COMMENT | In English, a male monarch is called “king”, in Arabic “malik”, in German “konig”, in Japanese “tenno” and in Danish “konge”.
Whether one is a king, konig, malik, tenno, or konge, almost all surviving 21st-century officially recognised kings and queens are constitutional monarchs.
There are also hundreds or maybe thousands of unofficial monarchs around the world. These are people who lost their thrones and kingdoms when the people decided to do away with the monarchy, the latest being the king of Nepal in 2008.
I am prompted to discuss this issue once again in the light of the controversy surrounding the decision of the PAS government of Kelantan to disallow the picture of the Yang di-Pertuan Agong from being hung in state government offices and premises. It was later reversed after widespread condemnation.
I am also alarmed by the tendency of a handful of princes to stray into the realm of the ordinary people by making politically-charged statements against the elected government. I think this is a dangerous game to play.
It must always be remembered that constitutional monarchs are governed by the law of the land, in which the constitution is supreme.
Nobody, not even the monarchs, is above the law. The King and state rulers are immune to legal action only in the performance of their prescribed official duties.
The constitution is supreme
Unlike their subjects, the monarchs are apolitical and above politics. They do not get involved in the rough and tumble of politics.
The monarchs are immune to prosecution only in the performance of their official duties. Members of their families are not.
That is why, in Europe, princes and princesses are often tried in court for criminal offences and have to apologise publicly if they stray into the realm of the common people.
Only the malik of Saudi Arabia and the sultan of Brunei (below) are absolute monarchs where everything in their kingdoms, including the dignity of their people and the wealth of their lands, belongs to them.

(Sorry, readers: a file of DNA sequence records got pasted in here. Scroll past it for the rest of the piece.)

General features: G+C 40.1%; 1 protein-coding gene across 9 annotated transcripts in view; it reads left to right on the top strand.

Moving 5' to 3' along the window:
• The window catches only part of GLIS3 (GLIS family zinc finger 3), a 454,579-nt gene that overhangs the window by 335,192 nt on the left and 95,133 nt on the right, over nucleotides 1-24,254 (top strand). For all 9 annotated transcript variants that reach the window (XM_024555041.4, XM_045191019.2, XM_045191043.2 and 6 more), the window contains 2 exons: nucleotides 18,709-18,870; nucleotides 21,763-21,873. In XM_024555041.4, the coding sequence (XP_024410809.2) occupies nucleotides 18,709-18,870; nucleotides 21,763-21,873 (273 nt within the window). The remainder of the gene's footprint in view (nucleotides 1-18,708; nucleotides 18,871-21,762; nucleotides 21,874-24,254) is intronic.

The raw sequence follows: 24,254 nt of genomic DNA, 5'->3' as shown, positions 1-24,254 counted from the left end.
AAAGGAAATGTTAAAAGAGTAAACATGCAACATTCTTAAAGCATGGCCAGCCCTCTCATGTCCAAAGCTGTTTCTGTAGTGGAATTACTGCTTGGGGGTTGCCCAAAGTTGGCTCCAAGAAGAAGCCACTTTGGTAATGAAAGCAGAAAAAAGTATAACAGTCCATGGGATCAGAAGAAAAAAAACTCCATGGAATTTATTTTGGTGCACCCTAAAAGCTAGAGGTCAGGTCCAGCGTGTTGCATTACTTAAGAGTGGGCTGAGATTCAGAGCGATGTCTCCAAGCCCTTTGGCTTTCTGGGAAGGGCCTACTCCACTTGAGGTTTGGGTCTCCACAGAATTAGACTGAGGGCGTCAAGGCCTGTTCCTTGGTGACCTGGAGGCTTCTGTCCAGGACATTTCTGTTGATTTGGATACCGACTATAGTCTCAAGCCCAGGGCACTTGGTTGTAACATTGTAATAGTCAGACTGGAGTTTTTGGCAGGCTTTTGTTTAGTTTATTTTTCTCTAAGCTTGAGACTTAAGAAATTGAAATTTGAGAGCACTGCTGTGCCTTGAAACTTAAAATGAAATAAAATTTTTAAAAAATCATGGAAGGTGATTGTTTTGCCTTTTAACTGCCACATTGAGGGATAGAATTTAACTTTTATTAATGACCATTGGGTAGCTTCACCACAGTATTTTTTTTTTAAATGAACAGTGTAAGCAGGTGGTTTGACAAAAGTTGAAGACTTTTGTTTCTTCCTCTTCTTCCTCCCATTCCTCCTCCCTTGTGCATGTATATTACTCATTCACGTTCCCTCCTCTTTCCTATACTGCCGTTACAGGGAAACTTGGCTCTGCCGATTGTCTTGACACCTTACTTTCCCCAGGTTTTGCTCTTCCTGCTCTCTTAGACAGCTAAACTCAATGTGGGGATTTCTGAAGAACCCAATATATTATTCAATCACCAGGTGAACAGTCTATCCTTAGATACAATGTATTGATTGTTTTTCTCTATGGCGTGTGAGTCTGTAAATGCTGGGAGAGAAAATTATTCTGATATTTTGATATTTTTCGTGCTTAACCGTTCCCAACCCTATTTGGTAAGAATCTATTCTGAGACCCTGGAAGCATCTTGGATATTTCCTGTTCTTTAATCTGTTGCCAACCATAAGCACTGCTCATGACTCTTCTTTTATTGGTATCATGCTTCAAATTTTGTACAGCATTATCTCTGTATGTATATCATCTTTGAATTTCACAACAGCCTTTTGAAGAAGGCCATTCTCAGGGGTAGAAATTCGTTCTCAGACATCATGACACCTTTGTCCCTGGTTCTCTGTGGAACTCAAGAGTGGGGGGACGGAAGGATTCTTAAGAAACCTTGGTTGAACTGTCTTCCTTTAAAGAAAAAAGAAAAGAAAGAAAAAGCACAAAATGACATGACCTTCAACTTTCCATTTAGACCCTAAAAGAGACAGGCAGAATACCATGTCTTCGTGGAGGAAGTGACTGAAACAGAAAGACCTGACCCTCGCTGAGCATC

The rest of the monarchs are not. Even the sacred king of Thailand is not an absolute ruler. He is still nominally a constitutional monarch, but he is protected and insulated by the very tough lèse majesté law of his kingdom.
Our unique monarchy
We, too, are a constitutional monarchy. But unlike other constitutional monarchies, we are also a federation of many states.
As such, we have not one, but many monarchs. We have nine state rulers. Seven are referred to as sultan, one as yam tuan besar (Negeri Sembilan) and the other raja (Perlis).
Among them, they choose in five-yearly rotation a supreme King that we call the Yang di-Pertuan Agong. So, in all, we have 10 monarchs in a country of 32 million.
We have no problem with that. We hold our monarchs in high esteem. We enjoy the royal pomp and pageantry, and are willing to put up with their traffic-stopping motorcades.
According to modern lore, it seems that some cheapskates of all races and creeds even lobbied and paid good money to get honorific tittles from the monarchs.
And don’t forget the taxpayers. They spend hundreds of millions ringgit annually to keep our monarchs warm and safe on the “takhta” (throne) in glittering palaces. One royal palace is reputed to cost RM1 billion.
And in our national anthem, “Negaraku”, we even throw in a prayer for our King:
In English, this means: “God-given blessings of happiness, may our King reign in peace.